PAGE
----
Recently, considerable attention has been paid to the strength problem of the adhesive-bonded joint because of its wide usage to many mechanical structures, e. g., automobile, airplane and so on. But there exists some uneasiness for use of this type of joint, for no reasonable design standard has been established yet. So, the authors planned and conducted a series of the experiments to research the effect of surface roughness of the adherend specimen on the adhesive strength under the torsional shear loading condition by using a thin wall cylindrical butt joint specimen, where an epoxy resin (Epikote 828) mixed with a hardner (TEPA) was used as an adhesive, structural steel (JIS. S45C) as an adherend and furthermore polysulfide (Thicol, LP-3) as a plasticizer. The rigidity of the adhesive and the absorbed energy of the adhesive-bonded specimen in impact tests were varied to some extent by controlling the post curing temperature or by adding the plasticizer, and thus obtained three sorts of the adhesive-bonded specimens having different mechanical properties were used in this experiment. From the results, it was observed that the surface roughness of the adherend specimen gave the influence on the shear strength in somewhat different manner depending on the mechanical properties of the adhesive used. To explain the strength behavior obtained in this study, discussions were tried based on fracture modes considered in connection with the adhesive/adherend interfacial feature of each adhesive-bonded butt joint specimen.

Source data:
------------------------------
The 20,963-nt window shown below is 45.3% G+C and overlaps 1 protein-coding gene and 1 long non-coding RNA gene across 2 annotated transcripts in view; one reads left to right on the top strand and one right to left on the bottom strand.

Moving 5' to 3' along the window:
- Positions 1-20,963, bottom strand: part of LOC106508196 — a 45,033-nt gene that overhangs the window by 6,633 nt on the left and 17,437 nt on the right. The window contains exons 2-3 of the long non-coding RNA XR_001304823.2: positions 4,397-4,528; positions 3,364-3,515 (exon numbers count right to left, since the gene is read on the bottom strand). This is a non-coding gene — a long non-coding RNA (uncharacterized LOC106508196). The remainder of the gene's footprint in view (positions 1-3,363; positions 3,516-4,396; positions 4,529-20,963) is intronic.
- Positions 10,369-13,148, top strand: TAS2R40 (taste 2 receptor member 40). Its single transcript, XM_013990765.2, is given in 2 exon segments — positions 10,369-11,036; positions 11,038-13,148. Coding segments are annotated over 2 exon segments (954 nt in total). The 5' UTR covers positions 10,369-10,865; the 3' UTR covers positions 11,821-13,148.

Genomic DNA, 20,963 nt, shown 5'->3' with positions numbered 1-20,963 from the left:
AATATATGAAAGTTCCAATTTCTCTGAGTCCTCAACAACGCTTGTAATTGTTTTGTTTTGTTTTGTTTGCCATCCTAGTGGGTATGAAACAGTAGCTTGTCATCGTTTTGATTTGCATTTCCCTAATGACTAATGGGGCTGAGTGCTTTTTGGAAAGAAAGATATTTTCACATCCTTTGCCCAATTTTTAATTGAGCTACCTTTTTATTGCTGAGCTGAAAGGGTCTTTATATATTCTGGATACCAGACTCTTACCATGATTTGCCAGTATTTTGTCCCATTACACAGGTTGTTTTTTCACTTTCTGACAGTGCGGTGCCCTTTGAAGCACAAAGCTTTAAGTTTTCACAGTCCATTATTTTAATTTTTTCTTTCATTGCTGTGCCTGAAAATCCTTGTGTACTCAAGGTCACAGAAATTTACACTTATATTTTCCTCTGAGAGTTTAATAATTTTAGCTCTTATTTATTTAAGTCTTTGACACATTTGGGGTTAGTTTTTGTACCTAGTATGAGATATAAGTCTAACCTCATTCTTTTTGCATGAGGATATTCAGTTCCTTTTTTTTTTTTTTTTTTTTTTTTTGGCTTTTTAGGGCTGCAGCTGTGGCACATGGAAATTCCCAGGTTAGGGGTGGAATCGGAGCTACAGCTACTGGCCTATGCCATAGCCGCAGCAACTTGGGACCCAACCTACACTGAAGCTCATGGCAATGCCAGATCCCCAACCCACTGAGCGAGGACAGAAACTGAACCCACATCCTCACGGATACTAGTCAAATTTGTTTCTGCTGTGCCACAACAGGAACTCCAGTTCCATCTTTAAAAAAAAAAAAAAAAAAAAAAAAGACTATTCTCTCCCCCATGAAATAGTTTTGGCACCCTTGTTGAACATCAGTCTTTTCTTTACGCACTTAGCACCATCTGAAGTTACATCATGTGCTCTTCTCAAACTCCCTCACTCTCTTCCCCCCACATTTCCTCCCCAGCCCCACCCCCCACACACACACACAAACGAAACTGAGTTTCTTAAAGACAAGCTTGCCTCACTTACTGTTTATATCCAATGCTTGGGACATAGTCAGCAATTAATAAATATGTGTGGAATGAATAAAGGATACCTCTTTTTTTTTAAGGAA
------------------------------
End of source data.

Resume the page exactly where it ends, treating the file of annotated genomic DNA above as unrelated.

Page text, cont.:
The 105hr rupture strength, which may be obtained by the creep rupture testing over the period of more than twelve years, will undoubtedly provide us a crucial keynote for the design of power generating facilities as well as chemical plants. In this respect, much effort has been made to predict the strength by use of several extrapolation methods. Unfortunately, however, few seem to have been successful. On the other hand, it is a standard and necessary practice for engineers particularly in electric power companies to evaluate, in short time, the creep properties of defective materials in case of troubles. Hence, they are in an urgent need to know how they can estimate and what is the best method for the prediction of creep rupture strength. To meet the aforementioned requirement, an attempt has been made in the present study to clarify to what extent each extrapolation method is successful for the prediction. Five extrapolation methods have been selected and applied to the creep data originally published by the National Research Institute for Metals. In fact, these data are outcomes of intensive and consecutive work of creep testing of more than several years. 3×104hr and 105hr strength of twentyeight heats of three different types of high temperature steels have been predicted by using these methods on the basis of a vertually limited size of creep data (i. e. partial aggregation of creep data). Secondly, the predicted strength was compared with the corresponding actual data with their coincidence being evaluated statistically. It was found that 3×104hr rupture strength can be predicted within fifteen percent error by using Larson-Miller equation with 3rd order regression on the basis of the creep rupture data up to 3×103hr.